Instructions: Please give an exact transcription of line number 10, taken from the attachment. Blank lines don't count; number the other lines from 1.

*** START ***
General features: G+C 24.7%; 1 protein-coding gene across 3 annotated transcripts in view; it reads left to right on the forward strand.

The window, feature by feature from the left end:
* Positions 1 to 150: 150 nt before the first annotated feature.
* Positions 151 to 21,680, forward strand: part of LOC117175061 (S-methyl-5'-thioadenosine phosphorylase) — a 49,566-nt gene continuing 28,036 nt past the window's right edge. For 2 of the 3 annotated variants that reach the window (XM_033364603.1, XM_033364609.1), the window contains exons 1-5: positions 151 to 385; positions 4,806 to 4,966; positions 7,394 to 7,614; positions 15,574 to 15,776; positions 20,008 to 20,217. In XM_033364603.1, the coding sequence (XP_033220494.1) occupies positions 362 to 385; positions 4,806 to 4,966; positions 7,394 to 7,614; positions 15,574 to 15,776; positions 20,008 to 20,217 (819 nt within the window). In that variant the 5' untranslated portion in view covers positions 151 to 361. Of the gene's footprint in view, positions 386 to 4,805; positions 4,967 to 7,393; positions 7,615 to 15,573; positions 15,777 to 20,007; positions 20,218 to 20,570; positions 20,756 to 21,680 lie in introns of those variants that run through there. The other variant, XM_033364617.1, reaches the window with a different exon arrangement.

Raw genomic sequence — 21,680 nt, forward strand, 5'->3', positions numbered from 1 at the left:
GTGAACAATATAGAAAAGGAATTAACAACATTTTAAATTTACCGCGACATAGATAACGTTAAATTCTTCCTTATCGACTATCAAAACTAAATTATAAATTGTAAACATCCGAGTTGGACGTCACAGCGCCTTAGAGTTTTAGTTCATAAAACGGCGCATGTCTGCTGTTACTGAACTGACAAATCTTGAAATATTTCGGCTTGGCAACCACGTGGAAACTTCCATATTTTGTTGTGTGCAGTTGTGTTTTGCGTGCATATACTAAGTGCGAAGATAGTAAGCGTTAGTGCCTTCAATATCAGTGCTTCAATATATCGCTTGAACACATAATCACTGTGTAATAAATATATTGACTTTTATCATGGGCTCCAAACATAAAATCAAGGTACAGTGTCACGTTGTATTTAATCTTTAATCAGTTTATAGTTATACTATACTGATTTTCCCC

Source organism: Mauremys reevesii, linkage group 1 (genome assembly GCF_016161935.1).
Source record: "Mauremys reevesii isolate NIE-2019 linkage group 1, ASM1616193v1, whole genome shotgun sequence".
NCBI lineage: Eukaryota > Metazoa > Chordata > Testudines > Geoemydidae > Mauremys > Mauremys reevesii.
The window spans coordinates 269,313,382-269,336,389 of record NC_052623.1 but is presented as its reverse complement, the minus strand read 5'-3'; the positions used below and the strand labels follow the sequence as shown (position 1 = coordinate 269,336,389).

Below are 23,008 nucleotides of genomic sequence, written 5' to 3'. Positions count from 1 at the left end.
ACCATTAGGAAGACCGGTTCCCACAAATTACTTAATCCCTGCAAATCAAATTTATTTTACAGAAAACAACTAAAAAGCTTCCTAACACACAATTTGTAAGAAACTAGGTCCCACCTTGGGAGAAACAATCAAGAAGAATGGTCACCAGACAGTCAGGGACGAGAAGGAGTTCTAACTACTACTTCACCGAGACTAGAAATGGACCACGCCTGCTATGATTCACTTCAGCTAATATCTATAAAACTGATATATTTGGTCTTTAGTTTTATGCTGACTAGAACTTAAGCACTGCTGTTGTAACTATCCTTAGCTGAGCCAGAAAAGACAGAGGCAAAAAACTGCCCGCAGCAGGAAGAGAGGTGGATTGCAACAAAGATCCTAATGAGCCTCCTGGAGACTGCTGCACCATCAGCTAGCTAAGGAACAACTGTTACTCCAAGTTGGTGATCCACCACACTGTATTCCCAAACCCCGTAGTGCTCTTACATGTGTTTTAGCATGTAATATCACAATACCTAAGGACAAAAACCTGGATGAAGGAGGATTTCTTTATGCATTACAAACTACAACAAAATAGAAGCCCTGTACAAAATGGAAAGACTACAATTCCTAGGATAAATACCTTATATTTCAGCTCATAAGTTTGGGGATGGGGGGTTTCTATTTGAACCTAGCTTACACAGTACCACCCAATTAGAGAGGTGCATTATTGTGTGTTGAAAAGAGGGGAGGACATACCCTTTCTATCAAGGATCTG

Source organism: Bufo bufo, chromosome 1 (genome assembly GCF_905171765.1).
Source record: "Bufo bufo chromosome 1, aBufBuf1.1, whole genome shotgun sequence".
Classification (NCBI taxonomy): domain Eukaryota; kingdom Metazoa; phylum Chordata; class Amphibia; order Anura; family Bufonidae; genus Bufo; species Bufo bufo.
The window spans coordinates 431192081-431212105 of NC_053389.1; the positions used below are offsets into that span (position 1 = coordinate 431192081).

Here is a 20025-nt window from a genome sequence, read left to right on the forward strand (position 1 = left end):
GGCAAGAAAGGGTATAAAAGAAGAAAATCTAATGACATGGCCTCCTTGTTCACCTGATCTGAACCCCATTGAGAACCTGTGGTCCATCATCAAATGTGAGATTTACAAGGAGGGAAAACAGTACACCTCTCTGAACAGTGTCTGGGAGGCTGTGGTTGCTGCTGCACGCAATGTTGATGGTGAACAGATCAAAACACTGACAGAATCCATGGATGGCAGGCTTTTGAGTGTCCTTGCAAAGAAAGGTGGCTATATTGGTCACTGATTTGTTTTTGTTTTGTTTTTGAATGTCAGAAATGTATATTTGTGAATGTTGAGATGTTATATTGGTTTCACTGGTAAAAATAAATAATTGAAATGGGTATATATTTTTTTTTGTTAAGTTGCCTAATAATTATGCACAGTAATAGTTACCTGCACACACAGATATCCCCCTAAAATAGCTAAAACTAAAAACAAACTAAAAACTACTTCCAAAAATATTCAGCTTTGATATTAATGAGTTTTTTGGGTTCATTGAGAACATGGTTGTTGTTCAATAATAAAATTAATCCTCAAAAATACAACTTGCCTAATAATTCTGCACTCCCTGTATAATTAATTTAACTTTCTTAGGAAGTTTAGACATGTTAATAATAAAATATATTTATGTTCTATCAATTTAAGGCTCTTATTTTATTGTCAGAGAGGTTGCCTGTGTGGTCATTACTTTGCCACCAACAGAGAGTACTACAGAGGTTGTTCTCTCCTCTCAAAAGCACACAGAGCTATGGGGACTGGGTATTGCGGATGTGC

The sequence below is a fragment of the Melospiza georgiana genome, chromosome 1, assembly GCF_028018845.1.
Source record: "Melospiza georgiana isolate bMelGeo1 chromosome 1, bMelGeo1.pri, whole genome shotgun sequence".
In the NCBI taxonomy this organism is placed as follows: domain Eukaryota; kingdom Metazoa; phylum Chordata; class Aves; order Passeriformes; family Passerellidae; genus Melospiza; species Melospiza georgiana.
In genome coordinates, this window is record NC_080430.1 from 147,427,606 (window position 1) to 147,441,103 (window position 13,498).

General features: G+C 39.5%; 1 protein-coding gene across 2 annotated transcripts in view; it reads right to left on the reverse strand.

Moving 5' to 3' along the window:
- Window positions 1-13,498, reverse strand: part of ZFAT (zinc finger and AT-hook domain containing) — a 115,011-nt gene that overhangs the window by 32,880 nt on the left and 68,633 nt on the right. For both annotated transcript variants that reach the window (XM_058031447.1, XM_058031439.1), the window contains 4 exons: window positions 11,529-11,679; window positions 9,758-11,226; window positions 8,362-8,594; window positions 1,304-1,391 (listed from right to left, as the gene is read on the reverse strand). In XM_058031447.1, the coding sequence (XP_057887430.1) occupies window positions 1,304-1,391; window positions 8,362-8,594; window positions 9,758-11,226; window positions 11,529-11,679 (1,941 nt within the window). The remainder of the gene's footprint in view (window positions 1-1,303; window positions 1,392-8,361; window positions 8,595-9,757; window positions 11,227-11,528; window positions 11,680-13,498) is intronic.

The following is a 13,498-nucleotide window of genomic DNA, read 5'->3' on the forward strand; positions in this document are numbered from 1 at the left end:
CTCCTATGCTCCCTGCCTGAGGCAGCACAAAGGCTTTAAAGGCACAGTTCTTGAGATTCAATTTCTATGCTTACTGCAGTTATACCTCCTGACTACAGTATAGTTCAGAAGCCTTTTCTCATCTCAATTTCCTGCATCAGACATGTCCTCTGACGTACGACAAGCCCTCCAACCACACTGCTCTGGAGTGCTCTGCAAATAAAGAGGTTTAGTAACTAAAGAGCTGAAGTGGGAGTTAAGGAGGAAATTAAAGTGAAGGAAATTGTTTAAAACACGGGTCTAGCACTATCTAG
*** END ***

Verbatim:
The window spans coordinates 269,313,382-269,336,389 of record NC_052623.1 but is presented as its reverse complement, the minus strand read 5'-3'; the positions used below and the strand labels follow the sequence as shown (position 1 = coordinate 269,336,389).